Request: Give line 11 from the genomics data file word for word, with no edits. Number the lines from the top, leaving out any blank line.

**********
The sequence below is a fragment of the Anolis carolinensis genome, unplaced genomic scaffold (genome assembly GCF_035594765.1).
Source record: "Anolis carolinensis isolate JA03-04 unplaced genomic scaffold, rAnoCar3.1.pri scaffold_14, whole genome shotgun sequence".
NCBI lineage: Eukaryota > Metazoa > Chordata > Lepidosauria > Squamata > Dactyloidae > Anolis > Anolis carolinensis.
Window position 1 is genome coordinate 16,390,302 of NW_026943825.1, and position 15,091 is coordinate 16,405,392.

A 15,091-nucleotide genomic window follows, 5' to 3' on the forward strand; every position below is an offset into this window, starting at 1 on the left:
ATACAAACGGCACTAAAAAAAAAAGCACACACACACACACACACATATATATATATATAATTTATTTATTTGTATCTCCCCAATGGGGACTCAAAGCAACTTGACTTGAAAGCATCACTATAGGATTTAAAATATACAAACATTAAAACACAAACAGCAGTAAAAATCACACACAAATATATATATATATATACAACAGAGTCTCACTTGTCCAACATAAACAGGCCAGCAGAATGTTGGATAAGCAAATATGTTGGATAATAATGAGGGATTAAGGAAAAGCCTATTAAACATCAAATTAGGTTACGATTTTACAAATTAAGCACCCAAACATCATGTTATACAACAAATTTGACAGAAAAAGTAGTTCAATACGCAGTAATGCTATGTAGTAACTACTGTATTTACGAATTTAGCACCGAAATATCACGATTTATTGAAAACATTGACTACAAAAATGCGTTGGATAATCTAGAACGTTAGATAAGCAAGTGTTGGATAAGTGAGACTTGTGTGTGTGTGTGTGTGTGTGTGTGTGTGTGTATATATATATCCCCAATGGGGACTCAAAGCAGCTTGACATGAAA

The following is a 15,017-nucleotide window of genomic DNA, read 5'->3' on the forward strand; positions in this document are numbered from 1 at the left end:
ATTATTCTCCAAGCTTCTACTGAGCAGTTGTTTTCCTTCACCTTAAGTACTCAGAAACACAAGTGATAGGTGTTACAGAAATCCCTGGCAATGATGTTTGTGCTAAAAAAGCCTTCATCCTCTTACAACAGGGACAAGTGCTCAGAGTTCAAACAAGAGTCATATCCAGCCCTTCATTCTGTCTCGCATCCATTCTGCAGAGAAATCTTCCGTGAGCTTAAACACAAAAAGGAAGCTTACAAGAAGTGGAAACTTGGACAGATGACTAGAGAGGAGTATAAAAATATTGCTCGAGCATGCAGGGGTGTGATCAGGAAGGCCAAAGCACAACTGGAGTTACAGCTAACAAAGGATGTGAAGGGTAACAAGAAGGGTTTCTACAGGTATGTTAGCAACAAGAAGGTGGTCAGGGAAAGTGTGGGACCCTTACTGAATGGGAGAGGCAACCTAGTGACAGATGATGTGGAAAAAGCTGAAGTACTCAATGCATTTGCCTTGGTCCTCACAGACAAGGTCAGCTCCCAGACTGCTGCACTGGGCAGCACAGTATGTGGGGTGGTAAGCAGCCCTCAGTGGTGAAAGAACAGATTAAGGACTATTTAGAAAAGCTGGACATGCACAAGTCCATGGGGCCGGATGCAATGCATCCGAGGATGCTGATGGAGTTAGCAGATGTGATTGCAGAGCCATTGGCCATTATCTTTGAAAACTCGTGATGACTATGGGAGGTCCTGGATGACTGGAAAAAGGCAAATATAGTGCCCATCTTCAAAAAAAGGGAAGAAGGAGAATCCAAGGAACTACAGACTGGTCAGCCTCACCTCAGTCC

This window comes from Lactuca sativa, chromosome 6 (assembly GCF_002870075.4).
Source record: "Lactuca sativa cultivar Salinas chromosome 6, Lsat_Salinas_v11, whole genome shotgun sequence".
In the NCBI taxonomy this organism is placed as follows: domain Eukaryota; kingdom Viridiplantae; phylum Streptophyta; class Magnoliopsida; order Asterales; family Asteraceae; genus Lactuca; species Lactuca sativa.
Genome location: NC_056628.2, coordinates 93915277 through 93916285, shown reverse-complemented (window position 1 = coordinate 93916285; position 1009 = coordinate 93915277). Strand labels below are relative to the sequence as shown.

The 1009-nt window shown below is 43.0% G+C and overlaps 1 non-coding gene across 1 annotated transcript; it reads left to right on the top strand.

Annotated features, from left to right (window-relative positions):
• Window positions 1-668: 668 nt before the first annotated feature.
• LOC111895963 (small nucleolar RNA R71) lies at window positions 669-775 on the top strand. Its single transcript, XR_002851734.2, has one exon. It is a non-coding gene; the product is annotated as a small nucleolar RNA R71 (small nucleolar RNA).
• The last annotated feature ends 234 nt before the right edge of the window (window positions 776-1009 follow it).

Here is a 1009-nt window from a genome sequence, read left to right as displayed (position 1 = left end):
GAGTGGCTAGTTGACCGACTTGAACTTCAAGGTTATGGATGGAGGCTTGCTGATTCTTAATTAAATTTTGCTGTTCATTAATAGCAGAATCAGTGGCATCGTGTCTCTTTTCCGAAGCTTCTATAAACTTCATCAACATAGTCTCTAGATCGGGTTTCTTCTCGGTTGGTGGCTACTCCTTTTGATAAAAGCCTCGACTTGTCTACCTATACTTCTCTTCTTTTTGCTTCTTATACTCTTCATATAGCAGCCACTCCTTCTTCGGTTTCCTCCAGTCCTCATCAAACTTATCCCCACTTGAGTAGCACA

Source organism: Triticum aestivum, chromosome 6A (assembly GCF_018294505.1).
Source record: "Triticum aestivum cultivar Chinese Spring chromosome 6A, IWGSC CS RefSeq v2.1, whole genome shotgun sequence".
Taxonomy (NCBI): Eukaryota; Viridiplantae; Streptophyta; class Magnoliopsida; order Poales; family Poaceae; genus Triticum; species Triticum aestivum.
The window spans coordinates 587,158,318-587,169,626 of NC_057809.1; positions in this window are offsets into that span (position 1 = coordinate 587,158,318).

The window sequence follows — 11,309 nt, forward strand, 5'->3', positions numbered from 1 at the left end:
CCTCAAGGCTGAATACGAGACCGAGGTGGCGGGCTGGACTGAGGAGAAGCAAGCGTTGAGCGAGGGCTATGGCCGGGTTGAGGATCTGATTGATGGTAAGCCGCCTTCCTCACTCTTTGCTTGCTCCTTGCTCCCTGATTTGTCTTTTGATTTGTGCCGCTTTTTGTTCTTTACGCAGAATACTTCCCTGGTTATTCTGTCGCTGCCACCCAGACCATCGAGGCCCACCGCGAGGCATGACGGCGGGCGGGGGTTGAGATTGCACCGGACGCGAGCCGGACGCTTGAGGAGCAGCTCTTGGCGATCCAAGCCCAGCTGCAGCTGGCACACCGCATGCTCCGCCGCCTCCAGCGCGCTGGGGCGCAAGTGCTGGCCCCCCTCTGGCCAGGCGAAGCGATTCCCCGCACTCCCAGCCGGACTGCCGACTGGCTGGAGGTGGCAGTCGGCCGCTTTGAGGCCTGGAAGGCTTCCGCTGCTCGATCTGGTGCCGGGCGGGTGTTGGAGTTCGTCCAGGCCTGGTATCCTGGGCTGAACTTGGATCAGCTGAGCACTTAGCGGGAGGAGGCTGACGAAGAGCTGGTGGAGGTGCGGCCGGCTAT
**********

In the NCBI taxonomy this organism is placed as follows: domain Eukaryota; kingdom Viridiplantae; phylum Streptophyta; class Magnoliopsida; order Asterales; family Asteraceae; genus Lactuca; species Lactuca sativa.